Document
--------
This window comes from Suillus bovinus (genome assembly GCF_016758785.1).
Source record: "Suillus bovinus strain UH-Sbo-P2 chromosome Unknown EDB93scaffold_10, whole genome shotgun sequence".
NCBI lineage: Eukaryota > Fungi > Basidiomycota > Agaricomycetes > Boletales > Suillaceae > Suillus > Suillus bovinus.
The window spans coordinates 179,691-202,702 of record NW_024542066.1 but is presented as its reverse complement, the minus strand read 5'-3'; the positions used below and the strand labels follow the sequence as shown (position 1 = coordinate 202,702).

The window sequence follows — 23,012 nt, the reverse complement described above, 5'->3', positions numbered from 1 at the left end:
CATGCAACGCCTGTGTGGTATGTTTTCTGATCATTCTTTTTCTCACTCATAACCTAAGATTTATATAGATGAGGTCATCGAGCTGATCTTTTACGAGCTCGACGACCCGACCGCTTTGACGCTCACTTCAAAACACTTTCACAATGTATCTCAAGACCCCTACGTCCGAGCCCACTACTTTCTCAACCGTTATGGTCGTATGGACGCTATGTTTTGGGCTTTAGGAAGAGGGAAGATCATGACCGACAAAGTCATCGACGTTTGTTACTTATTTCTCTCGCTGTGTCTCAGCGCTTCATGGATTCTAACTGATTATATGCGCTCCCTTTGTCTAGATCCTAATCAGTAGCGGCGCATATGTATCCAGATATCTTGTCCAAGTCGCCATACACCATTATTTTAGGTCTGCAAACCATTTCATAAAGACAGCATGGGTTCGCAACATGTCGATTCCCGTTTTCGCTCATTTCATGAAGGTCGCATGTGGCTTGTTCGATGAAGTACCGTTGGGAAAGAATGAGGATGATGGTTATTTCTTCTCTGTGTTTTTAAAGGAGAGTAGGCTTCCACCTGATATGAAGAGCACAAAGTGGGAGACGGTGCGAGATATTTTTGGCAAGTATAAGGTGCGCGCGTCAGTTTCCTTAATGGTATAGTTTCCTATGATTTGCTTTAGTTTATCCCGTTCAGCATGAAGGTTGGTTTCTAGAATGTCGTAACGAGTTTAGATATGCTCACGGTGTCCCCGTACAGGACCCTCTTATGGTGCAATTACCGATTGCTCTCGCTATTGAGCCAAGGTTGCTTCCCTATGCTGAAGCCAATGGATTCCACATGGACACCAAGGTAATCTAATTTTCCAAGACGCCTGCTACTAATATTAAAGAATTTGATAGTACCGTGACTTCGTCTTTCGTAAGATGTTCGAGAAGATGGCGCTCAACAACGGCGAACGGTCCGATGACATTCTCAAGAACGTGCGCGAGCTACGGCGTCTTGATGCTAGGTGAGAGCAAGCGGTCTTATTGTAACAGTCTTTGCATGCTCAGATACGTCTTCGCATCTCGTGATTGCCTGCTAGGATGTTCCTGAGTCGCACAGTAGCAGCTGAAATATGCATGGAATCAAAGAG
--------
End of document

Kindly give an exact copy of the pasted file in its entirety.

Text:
This window comes from Suillus bovinus (genome assembly GCF_016758785.1).
Source record: "Suillus bovinus strain UH-Sbo-P2 chromosome Unknown EDB93scaffold_10, whole genome shotgun sequence".
NCBI lineage: Eukaryota > Fungi > Basidiomycota > Agaricomycetes > Boletales > Suillaceae > Suillus > Suillus bovinus.
The window spans coordinates 179,691-202,702 of record NW_024542066.1 but is presented as its reverse complement, the minus strand read 5'-3'; the positions used below and the strand labels follow the sequence as shown (position 1 = coordinate 202,702).

The window sequence follows — 23,012 nt, the reverse complement described above, 5'->3', positions numbered from 1 at the left end:
CATGCAACGCCTGTGTGGTATGTTTTCTGATCATTCTTTTTCTCACTCATAACCTAAGATTTATATAGATGAGGTCATCGAGCTGATCTTTTACGAGCTCGACGACCCGACCGCTTTGACGCTCACTTCAAAACACTTTCACAATGTATCTCAAGACCCCTACGTCCGAGCCCACTACTTTCTCAACCGTTATGGTCGTATGGACGCTATGTTTTGGGCTTTAGGAAGAGGGAAGATCATGACCGACAAAGTCATCGACGTTTGTTACTTATTTCTCTCGCTGTGTCTCAGCGCTTCATGGATTCTAACTGATTATATGCGCTCCCTTTGTCTAGATCCTAATCAGTAGCGGCGCATATGTATCCAGATATCTTGTCCAAGTCGCCATACACCATTATTTTAGGTCTGCAAACCATTTCATAAAGACAGCATGGGTTCGCAACATGTCGATTCCCGTTTTCGCTCATTTCATGAAGGTCGCATGTGGCTTGTTCGATGAAGTACCGTTGGGAAAGAATGAGGATGATGGTTATTTCTTCTCTGTGTTTTTAAAGGAGAGTAGGCTTCCACCTGATATGAAGAGCACAAAGTGGGAGACGGTGCGAGATATTTTTGGCAAGTATAAGGTGCGCGCGTCAGTTTCCTTAATGGTATAGTTTCCTATGATTTGCTTTAGTTTATCCCGTTCAGCATGAAGGTTGGTTTCTAGAATGTCGTAACGAGTTTAGATATGCTCACGGTGTCCCCGTACAGGACCCTCTTATGGTGCAATTACCGATTGCTCTCGCTATTGAGCCAAGGTTGCTTCCCTATGCTGAAGCCAATGGATTCCACATGGACACCAAGGTAATCTAATTTTCCAAGACGCCTGCTACTAATATTAAAGAATTTGATAGTACCGTGACTTCGTCTTTCGTAAGATGTTCGAGAAGATGGCGCTCAACAACGGCGAACGGTCCGATGACATTCTCAAGAACGTGCGCGAGCTACGGCGTCTTGATGCTAGGTGAGAGCAAGCGGTCTTATTGTAACAGTCTTTGCATGCTCAGATACGTCTTCGCATCTCGTGATTGCCTGCTAGGATGTTCCTGAGTCGCACAGTAGCAGCTGAAATATGCATGGAATCAAAGAG